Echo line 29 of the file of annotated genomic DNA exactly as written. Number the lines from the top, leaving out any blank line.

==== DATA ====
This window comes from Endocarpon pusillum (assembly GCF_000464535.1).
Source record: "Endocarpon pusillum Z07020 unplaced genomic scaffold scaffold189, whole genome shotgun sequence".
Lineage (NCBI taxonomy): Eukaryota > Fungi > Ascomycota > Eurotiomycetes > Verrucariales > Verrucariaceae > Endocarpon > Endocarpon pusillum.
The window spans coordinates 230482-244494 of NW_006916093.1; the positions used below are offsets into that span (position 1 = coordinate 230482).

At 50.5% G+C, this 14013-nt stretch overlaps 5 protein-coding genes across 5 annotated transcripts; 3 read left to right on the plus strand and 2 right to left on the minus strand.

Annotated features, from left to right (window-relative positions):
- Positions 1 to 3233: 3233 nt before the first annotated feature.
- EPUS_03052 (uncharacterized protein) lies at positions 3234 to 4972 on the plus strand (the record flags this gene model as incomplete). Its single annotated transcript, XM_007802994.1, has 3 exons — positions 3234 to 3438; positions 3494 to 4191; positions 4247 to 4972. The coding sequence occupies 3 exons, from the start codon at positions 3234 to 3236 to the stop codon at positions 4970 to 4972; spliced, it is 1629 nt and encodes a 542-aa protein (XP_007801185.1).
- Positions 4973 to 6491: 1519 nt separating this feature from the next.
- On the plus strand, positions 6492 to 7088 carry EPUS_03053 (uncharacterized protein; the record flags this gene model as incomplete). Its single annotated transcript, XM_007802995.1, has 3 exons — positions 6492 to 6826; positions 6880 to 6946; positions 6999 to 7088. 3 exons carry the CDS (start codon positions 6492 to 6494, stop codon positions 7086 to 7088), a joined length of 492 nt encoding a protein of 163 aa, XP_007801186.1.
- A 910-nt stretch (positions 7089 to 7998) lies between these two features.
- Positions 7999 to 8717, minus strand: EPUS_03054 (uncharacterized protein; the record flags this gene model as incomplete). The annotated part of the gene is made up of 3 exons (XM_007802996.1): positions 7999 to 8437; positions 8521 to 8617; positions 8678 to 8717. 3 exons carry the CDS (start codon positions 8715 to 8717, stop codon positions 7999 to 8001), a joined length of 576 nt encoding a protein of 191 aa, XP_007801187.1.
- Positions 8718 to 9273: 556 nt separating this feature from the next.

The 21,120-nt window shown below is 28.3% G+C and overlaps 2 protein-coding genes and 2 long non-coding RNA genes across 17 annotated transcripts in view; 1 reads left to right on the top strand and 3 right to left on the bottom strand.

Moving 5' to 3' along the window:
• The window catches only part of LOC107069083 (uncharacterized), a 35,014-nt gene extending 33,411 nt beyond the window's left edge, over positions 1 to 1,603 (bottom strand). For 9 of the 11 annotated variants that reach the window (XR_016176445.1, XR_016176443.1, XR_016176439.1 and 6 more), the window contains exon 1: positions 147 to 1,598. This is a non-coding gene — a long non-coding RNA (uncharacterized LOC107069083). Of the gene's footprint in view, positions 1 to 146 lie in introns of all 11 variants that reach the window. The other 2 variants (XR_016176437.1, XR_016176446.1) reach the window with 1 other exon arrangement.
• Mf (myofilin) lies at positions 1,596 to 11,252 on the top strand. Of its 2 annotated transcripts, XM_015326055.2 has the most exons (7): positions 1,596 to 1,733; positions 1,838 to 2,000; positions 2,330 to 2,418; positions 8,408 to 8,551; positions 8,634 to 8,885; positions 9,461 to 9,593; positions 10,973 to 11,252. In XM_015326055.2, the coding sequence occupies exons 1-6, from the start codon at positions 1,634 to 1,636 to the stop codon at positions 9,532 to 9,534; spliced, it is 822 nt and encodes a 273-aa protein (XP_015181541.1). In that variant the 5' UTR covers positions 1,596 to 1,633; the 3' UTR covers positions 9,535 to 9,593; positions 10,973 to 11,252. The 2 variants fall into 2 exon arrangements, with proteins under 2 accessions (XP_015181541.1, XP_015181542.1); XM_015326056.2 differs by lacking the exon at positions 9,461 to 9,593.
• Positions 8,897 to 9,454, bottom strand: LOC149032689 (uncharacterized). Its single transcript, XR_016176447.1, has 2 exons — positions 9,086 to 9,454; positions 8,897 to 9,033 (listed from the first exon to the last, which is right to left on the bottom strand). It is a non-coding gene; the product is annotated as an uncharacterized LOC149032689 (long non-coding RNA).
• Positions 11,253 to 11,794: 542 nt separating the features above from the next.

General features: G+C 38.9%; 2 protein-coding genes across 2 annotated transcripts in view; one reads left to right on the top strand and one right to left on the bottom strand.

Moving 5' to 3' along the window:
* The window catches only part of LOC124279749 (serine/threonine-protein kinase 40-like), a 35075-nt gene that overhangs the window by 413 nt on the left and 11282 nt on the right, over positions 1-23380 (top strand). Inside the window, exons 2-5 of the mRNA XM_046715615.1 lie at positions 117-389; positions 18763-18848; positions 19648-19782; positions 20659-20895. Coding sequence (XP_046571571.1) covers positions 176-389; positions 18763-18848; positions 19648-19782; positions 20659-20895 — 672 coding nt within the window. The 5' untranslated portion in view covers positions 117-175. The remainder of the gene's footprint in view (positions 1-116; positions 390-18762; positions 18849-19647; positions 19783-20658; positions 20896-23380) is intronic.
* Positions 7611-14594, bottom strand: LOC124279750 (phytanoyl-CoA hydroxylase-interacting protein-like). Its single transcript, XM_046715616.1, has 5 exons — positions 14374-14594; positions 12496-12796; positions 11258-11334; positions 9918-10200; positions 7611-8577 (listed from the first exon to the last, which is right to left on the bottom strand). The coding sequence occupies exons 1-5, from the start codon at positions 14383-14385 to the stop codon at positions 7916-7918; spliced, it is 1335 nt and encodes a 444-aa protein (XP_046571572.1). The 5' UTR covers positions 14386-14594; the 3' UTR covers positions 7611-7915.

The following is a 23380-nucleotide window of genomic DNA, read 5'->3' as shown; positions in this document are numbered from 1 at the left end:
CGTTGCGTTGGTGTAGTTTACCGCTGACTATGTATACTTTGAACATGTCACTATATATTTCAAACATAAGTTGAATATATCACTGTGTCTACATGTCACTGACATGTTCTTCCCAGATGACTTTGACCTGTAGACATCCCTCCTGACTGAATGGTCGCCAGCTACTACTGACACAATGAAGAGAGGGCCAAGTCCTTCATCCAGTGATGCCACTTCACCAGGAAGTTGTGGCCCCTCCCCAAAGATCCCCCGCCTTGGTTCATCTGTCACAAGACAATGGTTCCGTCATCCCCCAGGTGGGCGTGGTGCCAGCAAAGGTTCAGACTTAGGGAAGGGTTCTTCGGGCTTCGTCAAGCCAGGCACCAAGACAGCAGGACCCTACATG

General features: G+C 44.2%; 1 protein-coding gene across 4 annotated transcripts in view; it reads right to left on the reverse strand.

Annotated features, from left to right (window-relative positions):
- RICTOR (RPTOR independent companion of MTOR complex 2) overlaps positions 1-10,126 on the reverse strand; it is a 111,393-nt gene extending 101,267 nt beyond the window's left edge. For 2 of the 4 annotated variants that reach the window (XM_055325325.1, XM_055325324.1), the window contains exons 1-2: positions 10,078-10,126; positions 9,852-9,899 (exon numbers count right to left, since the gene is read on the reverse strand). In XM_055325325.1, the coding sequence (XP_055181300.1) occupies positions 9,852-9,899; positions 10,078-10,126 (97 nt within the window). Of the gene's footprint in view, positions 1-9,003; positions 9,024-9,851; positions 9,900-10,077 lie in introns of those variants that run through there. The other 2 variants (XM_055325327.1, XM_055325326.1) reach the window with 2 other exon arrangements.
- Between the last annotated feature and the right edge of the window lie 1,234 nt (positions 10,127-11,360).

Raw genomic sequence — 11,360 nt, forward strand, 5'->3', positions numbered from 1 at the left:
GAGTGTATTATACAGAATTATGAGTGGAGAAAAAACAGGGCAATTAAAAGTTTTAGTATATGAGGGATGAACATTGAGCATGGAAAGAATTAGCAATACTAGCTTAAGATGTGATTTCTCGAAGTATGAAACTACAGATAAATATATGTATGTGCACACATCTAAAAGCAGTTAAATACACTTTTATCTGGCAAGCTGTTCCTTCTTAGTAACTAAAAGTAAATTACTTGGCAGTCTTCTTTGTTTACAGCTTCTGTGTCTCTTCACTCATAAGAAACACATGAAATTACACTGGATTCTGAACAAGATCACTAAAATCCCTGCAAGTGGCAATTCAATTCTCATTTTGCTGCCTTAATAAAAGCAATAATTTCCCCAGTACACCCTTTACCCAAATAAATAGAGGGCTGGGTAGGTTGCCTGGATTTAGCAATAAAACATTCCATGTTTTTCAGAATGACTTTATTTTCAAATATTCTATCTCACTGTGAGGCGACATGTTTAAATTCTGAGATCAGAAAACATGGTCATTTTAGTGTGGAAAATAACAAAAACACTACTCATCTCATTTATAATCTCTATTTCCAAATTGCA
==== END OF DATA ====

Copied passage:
- Between the last annotated feature and the right edge of the window lie 1,234 nt (positions 10,127-11,360).